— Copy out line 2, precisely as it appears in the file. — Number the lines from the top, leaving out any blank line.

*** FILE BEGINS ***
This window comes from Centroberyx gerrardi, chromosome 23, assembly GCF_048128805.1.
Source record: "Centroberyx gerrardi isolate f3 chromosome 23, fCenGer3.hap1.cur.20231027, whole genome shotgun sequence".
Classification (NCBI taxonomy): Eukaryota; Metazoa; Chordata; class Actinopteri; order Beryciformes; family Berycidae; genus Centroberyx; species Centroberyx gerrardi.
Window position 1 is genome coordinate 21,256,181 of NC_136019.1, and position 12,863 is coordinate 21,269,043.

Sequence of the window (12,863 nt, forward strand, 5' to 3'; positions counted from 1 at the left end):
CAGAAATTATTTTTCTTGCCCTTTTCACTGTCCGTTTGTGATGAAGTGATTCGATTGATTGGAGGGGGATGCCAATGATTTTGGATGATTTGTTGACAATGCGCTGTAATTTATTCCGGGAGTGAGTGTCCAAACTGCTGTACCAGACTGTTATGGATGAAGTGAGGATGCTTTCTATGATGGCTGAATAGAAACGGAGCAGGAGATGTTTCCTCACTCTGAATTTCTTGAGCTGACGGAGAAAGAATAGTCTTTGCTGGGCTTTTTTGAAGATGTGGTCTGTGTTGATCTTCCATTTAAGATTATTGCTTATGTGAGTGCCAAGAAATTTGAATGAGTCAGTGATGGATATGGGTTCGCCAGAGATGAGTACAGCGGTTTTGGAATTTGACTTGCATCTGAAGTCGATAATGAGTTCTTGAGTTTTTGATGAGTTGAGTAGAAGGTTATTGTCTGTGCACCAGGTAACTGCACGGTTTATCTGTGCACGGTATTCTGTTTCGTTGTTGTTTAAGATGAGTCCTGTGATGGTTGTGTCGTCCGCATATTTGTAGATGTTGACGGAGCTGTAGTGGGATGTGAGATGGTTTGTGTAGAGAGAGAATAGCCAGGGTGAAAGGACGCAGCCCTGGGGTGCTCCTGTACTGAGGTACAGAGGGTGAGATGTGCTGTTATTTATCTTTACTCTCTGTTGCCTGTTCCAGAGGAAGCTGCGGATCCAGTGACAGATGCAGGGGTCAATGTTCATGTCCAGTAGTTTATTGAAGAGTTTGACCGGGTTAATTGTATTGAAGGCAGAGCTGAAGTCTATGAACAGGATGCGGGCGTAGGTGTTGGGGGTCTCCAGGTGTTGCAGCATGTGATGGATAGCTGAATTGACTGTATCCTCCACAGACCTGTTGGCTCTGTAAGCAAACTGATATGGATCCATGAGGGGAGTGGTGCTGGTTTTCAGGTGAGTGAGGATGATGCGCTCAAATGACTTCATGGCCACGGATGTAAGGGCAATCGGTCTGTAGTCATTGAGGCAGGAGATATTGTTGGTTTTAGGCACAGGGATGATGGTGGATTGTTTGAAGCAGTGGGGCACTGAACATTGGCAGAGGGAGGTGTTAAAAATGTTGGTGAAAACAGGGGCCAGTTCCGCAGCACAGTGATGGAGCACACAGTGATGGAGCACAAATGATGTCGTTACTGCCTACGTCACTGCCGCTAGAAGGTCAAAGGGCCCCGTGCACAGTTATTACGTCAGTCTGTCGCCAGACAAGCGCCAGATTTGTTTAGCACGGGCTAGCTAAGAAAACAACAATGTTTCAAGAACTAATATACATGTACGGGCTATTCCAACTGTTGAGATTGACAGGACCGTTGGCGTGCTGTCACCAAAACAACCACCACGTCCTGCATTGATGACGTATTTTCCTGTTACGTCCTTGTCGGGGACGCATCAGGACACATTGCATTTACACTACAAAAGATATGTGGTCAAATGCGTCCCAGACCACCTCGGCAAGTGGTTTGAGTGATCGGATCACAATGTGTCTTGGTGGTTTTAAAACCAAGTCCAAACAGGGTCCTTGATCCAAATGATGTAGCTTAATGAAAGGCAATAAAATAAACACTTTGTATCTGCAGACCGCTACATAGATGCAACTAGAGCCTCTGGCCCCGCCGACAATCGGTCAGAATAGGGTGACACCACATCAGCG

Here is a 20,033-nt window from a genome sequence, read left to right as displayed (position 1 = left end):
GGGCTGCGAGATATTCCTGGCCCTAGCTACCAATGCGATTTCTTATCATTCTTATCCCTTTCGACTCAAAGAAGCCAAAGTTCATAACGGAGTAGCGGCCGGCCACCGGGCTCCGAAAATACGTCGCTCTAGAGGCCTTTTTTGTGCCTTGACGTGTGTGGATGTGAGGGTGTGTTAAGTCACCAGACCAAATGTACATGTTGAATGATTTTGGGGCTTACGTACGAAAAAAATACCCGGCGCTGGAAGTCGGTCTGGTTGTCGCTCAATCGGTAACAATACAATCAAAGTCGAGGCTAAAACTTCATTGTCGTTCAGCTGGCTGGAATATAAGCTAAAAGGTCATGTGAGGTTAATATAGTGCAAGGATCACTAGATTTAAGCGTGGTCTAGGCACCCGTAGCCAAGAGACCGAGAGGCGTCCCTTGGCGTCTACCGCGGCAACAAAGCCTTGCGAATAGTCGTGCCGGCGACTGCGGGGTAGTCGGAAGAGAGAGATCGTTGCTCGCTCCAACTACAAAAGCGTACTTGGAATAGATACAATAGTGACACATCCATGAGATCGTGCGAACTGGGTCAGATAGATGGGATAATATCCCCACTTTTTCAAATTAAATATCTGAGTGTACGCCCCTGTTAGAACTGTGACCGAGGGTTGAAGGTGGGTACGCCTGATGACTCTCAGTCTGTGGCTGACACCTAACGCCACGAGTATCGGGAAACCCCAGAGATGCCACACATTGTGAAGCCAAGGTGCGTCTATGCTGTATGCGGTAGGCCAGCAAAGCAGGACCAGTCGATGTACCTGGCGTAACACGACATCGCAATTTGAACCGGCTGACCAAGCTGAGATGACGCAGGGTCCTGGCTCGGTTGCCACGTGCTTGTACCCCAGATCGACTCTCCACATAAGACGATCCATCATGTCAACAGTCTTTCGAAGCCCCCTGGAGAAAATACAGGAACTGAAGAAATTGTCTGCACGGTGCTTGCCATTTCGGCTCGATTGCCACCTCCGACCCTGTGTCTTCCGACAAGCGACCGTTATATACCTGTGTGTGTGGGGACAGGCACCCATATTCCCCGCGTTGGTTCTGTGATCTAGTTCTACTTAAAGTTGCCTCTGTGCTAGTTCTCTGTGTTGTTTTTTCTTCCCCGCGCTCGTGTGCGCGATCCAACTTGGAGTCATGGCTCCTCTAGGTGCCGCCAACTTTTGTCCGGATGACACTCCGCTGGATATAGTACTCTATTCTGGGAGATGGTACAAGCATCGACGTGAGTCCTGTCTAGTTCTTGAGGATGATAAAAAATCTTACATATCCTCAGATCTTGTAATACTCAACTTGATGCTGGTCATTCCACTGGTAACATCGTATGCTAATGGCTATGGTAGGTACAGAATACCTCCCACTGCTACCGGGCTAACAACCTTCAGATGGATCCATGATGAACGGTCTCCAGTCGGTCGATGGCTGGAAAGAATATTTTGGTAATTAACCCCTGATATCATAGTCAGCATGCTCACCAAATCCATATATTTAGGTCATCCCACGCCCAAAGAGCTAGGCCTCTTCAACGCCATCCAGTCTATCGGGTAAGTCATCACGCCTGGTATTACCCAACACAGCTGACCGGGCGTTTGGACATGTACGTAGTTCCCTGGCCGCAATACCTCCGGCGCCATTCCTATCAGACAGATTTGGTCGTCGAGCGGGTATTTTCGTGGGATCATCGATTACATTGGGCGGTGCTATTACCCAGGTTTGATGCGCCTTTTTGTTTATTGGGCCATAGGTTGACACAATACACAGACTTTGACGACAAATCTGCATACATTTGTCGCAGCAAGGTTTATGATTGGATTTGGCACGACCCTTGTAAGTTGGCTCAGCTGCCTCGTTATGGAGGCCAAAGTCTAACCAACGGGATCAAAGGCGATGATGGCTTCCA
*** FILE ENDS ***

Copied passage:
Source record: "Centroberyx gerrardi isolate f3 chromosome 23, fCenGer3.hap1.cur.20231027, whole genome shotgun sequence".